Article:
Crafting a respected legacy is difficult to achieve in the music industry, and relevance is even harder for artists to maintain. The dominance of streaming in modern music consumption favours the catchy single over conceptual albums, though the latter are usually the key to critical acclaim. ‘Cancel culture’ (the internet’s form of group shaming) sets a shelf-life on popularity. The link between youth and pop culture has always made ageing a difficult inevitability for musicians but is acutely present now the constantly evolving realm of social media has become the frontline for advertising. Essentially, the internet’s ability to rapidly build up and tear down musicians gives the old saying ‘It is better to burn out than fade away’ new meaning.
And perhaps it is better to burn out instead of slowly fading away. Passion for anything is difficult to sustain and made especially hard when musical success comes with the baggage of media scrutiny. Justin Bieber’s recent return to the industry after abruptly cancelling his tour dates in 2015 leaves one wondering if his legacy would have been better preserved, albeit by its infamy, if he had left his fans wanting more. His return came alongside a new documentary and a tightly run publicity campaign. Yet when Changes did arrive, it was mostly panned by critics, judged as riding the wave of R&B’s current popularity with little originality and predictably labelled a cash-grab. Bieber’s call on TikTok for his fans to create content for his new Chipotle-sponsored single, ‘Yummy’, was mocked by Gen Z and boomers collectively on Twitter.
I am not going to try to defend Justin Bieber’s recent album and rather transparent marketing techniques. However, some criticism directed at Changes orbited around the fact that its subject matter – settling into marriage – was not nearly as exciting as that of his previous works like Purpose, which dealt with the crushing effect of fame on his mental health. Though valid, such criticism touches upon a pervasive theme in the creative sphere present before the dawn of the Internet: the myth that the creation of the best art is an unsustainable and painful process that comes at the expense of the creator. As Matty Healy of The 1975 quipped, “It’s so much sexier if artists are in pain, but it can be really, really destructive”. YouTube videos of him crying onstage at the height of his heroin addiction and the epoch of his commercial success are filled with comments discussing his ‘tragic beauty’.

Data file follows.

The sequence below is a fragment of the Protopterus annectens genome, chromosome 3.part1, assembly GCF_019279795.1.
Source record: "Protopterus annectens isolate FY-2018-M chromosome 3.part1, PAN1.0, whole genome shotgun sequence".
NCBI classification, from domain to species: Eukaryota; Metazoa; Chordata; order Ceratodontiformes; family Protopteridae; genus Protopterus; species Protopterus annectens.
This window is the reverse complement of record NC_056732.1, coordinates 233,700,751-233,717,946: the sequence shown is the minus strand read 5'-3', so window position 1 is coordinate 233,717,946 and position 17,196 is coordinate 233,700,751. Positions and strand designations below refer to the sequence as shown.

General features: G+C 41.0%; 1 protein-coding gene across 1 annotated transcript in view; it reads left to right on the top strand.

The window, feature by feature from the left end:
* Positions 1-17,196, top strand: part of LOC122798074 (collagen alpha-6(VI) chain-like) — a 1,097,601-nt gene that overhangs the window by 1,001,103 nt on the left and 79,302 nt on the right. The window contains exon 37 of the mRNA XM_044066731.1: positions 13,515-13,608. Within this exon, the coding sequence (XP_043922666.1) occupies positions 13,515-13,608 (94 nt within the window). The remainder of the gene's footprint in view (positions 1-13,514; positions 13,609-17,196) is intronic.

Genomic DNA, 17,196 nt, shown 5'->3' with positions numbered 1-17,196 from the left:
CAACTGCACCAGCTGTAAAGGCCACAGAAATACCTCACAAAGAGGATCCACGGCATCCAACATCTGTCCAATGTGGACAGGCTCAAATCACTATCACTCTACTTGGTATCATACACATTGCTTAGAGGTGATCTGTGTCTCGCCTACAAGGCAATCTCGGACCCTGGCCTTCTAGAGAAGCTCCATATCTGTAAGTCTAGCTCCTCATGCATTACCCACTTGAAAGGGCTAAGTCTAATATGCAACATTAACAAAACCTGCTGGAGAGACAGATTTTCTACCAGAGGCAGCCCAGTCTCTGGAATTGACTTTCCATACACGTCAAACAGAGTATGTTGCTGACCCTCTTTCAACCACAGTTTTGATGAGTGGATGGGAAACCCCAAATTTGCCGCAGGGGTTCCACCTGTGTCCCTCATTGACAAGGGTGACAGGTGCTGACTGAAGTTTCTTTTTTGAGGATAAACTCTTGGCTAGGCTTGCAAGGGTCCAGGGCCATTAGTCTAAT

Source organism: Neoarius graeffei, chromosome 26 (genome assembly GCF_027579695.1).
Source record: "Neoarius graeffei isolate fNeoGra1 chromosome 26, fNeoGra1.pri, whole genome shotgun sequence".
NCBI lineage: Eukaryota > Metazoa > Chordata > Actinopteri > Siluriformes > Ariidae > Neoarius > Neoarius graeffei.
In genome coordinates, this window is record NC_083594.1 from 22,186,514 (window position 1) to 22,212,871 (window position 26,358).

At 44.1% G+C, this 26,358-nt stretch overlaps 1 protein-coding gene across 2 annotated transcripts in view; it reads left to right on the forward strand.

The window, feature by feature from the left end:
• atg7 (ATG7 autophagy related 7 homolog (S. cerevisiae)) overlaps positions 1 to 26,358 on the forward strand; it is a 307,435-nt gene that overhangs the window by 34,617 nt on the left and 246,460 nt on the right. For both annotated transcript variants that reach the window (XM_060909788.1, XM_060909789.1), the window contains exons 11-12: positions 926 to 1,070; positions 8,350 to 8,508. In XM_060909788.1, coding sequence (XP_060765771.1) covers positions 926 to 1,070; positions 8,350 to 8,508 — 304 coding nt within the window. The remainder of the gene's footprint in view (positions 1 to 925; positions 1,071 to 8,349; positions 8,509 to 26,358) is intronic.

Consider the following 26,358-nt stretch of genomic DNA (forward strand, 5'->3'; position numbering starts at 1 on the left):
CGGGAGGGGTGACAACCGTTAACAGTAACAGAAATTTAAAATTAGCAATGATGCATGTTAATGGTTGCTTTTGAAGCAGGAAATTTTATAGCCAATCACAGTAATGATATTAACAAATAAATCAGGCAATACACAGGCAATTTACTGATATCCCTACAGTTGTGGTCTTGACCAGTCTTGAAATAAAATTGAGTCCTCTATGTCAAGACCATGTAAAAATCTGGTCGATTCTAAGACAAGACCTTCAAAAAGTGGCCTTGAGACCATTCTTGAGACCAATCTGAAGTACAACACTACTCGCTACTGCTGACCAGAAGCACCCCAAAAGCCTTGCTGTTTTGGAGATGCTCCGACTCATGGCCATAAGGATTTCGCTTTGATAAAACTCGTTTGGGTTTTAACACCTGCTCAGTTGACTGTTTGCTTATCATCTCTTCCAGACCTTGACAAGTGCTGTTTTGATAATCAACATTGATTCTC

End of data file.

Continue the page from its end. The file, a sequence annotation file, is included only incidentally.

The toxicity of this is self-evident, but the aphorism ‘it is better to burn out than fade away’ is widely accepted, despite the fact it insidiously feeds the same narrative. Burning equates to destruction. Yet the destructive substance abuse burn-out legends like Hendrix, Winehouse, or Cobain struggled with is still framed as a necessary ingredient to their creative work. Kurt Cobain’s drug addiction, tumultuous relationship, and eventual suicide are as important to Nirvana’s legacy as ‘Come as You Are’ ’s opening guitar riff. It is painfully clear that musicians’ publicly displayed personal lives can be as formative to their status as their music. In Cobain’s suicide note he penned the phrase ‘‘It is better to burn out than fade away”, quoting Neil Young’s 1979 song ‘Hey, Hey, My My (Into the Black)’.